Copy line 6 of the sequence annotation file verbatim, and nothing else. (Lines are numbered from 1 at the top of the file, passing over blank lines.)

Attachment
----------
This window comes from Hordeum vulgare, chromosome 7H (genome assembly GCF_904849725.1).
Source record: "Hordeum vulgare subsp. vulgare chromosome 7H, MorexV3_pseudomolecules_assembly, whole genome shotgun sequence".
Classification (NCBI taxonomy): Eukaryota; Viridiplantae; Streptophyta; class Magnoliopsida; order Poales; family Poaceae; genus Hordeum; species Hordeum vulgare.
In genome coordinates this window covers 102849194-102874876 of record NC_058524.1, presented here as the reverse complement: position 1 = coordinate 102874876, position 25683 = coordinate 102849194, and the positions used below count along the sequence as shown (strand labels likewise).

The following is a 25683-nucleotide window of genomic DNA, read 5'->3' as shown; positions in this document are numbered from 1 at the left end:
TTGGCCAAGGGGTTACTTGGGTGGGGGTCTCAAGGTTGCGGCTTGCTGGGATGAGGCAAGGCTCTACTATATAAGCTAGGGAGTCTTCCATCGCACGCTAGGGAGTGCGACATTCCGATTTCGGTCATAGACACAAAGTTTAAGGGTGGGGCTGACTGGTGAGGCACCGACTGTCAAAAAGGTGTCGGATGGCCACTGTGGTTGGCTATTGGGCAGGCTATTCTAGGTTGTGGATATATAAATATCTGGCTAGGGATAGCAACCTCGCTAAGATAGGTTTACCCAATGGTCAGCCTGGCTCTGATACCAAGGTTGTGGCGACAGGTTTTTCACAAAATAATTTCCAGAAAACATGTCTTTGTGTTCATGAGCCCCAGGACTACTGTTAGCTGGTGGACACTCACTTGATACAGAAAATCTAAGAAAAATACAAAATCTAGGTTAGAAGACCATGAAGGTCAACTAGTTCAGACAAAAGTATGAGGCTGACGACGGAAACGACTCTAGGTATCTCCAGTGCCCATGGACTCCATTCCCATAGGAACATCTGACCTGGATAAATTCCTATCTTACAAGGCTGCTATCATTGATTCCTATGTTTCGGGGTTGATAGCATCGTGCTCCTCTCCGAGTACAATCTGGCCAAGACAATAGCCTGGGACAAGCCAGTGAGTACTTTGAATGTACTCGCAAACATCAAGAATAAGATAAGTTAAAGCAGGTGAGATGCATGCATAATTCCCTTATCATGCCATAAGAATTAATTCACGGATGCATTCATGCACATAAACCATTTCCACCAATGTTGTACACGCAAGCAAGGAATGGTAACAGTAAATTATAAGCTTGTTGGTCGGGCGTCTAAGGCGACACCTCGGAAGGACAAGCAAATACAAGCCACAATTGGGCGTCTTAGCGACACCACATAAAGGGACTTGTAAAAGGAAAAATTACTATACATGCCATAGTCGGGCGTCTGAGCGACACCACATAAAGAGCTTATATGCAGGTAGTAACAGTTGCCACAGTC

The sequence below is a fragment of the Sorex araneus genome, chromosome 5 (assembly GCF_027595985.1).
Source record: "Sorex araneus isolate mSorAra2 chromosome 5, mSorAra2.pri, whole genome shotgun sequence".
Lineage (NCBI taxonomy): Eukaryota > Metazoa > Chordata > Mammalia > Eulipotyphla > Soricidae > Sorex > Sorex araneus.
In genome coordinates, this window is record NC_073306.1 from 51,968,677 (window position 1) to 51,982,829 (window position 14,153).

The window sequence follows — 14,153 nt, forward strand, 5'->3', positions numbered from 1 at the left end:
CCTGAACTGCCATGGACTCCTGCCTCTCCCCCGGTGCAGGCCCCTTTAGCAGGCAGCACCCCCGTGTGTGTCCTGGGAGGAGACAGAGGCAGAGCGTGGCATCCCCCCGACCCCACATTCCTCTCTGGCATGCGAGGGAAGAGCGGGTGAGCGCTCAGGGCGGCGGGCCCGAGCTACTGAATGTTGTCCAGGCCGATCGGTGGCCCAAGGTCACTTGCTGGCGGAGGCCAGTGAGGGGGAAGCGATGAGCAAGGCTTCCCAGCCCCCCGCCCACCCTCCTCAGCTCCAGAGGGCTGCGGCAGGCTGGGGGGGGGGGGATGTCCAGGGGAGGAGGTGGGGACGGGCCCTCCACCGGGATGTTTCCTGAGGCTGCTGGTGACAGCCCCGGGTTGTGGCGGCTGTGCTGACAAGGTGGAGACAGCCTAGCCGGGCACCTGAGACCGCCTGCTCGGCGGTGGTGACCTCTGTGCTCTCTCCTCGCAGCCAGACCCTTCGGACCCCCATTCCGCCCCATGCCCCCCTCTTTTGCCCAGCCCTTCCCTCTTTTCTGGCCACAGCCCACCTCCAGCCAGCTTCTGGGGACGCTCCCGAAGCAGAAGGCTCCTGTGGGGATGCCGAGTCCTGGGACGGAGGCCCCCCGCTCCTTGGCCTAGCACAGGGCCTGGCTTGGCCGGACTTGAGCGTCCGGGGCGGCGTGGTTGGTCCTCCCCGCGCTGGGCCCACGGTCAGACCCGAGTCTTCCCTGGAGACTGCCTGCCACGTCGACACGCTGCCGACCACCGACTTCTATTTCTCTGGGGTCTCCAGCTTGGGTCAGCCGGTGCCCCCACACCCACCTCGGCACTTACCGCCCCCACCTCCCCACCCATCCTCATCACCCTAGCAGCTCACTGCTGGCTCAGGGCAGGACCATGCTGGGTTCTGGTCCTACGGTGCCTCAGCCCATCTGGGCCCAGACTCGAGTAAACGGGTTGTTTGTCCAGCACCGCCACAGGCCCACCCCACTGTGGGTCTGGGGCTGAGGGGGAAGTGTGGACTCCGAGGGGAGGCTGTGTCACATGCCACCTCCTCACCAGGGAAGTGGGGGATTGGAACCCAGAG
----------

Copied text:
TTGGCCAAGGGGTTACTTGGGTGGGGGTCTCAAGGTTGCGGCTTGCTGGGATGAGGCAAGGCTCTACTATATAAGCTAGGGAGTCTTCCATCGCACGCTAGGGAGTGCGACATTCCGATTTCGGTCATAGACACAAAGTTTAAGGGTGGGGCTGACTGGTGAGGCACCGACTGTCAAAAAGGTGTCGGATGGCCACTGTGGTTGGCTATTGGGCAGGCTATTCTAGGTTGTGGATATATAAATATCTGGCTAGGGATAGCAACCTCGCTAAGATAGGTTTACCCAATGGTCAGCCTGGCTCTGATACCAAGGTTGTGGCGACAGGTTTTTCACAAAATAATTTCCAGAAAACATGTCTTTGTGTTCATGAGCCCCAGGACTACTGTTAGCTGGTGGACACTCACTTGATACAGAAAATCTAAGAAAAATACAAAATCTAGGTTAGAAGACCATGAAGGTCAACTAGTTCAGACAAAAGTATGAGGCTGACGACGGAAACGACTCTAGGTATCTCCAGTGCCCATGGACTCCATTCCCATAGGAACATCTGACCTGGATAAATTCCTATCTTACAAGGCTGCTATCATTGATTCCTATGTTTCGGGGTTGATAGCATCGTGCTCCTCTCCGAGTACAATCTGGCCAAGACAATAGCCTGGGACAAGCCAGTGAGTACTTTGAATGTACTCGCAAACATCAAGAATAAGATAAGTTAAAGCAGGTGAGATGCATGCATAATTCCCTTATCATGCCATAAGAATTAATTCACGGATGCATTCATGCACATAAACCATTTCCACCAATGTTGTACACGCAAGCAAGGAATGGTAACAGTAAATTATAAGCTTGTTGGTCGGGCGTCTAAGGCGACACCTCGGAAGGACAAGCAAATACAAGCCACAATTGGGCGTCTTAGCGACACCACATAAAGGGACTTGTAAAAGGAAAAATTACTATACATGCCATAGTCGGGCGTCTGAGCGACACCACATAAAGAGCTTATATGCAGGTAGTAACAGTTGCCACAGTC